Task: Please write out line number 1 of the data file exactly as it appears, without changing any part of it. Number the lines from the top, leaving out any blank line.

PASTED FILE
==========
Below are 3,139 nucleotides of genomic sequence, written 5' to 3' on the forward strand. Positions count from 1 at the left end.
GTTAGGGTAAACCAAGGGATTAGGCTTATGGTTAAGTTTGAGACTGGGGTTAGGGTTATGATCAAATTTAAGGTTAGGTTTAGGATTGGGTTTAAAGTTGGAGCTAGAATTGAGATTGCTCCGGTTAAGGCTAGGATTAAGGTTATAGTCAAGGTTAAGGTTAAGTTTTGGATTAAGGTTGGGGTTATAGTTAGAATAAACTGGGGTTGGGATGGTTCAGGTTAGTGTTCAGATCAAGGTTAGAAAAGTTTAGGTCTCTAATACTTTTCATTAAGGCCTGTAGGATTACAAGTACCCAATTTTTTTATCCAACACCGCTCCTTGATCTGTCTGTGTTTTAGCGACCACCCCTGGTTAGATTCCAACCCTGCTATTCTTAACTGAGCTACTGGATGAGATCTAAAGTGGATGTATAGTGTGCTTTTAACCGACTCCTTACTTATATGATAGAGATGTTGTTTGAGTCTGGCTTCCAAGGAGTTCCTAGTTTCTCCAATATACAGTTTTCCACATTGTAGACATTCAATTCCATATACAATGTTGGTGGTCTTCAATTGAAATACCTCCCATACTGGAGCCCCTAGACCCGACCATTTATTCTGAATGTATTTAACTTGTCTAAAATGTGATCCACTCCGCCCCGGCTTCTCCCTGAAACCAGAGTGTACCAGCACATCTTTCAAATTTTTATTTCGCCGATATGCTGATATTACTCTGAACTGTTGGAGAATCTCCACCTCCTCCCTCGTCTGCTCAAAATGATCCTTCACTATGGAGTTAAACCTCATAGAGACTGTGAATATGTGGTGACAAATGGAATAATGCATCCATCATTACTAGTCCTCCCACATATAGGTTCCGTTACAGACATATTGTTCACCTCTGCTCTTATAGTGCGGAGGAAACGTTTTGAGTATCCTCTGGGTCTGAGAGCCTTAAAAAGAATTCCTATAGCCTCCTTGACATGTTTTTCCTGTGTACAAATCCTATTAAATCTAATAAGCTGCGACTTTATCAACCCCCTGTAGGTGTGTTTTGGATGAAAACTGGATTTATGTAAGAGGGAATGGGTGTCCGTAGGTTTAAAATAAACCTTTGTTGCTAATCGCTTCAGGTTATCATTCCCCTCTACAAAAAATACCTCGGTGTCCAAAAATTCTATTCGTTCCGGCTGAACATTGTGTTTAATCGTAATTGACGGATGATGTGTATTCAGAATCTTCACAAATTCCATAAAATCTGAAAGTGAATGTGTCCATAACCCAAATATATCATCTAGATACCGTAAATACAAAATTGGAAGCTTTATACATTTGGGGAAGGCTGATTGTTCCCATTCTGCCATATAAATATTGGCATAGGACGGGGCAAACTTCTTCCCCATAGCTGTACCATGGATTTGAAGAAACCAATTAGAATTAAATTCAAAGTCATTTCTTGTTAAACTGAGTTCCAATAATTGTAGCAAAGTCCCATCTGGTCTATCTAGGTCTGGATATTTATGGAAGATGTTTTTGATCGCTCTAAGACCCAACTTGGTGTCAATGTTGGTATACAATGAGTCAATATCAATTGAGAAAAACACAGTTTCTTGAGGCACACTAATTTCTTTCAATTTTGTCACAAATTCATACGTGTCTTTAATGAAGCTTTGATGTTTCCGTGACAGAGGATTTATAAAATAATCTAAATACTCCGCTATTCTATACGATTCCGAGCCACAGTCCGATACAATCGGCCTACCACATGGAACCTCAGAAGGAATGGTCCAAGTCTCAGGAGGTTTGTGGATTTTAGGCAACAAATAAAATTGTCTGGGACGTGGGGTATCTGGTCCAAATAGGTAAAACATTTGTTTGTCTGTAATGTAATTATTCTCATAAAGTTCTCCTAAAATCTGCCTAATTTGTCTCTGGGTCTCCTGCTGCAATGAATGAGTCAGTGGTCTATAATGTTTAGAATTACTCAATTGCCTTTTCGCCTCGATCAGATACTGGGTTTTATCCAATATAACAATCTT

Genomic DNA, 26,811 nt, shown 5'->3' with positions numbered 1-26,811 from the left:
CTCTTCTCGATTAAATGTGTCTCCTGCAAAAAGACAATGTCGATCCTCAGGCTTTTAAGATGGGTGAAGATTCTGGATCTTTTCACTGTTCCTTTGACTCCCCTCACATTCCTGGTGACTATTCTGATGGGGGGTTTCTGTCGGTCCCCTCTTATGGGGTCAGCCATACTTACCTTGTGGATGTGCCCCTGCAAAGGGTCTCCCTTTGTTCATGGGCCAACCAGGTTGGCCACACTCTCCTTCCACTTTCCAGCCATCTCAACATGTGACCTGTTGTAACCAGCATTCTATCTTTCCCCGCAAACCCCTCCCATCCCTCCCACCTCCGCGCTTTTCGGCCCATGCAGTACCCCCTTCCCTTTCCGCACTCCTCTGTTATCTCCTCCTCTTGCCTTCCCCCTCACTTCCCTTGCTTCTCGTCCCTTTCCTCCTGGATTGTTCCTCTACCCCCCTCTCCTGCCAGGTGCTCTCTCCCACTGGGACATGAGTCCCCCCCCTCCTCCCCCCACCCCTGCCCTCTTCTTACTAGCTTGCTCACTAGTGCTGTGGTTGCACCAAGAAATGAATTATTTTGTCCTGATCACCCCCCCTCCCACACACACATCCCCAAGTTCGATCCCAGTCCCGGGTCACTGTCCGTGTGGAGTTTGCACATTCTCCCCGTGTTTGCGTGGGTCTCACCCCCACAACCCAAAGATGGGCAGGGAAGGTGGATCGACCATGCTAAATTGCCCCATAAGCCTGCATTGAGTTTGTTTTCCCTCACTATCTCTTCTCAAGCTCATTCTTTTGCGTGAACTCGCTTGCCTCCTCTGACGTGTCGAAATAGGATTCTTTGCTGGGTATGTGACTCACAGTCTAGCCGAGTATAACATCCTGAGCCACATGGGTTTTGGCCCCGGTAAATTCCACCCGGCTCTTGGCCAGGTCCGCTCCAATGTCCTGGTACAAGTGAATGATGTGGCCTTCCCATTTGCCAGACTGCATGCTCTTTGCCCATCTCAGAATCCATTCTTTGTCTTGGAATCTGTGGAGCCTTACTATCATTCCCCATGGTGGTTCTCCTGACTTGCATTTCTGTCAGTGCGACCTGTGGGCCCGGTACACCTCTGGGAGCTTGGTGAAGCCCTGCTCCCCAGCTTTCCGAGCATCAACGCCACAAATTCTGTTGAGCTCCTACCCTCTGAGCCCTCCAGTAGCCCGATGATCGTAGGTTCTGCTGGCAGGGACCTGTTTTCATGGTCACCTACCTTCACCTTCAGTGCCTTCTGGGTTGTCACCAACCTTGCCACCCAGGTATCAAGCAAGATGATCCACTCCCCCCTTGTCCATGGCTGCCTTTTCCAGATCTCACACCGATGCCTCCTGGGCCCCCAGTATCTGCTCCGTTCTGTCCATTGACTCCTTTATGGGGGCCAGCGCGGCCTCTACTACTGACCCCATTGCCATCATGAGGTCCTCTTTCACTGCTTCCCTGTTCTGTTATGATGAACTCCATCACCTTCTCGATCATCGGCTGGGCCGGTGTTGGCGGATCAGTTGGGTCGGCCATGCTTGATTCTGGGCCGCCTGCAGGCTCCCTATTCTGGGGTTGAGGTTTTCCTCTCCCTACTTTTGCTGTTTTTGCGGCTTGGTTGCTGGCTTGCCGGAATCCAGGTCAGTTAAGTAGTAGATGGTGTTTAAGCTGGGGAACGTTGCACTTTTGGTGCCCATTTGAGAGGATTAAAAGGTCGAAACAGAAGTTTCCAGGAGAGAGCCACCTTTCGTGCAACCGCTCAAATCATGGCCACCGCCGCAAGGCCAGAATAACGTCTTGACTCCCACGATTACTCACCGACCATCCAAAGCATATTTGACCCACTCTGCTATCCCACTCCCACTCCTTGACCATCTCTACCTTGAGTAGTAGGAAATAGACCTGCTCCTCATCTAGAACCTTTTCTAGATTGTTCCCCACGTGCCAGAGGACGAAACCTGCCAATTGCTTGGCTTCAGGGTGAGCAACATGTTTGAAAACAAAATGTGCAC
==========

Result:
Below are 3,139 nucleotides of genomic sequence, written 5' to 3' on the forward strand. Positions count from 1 at the left end.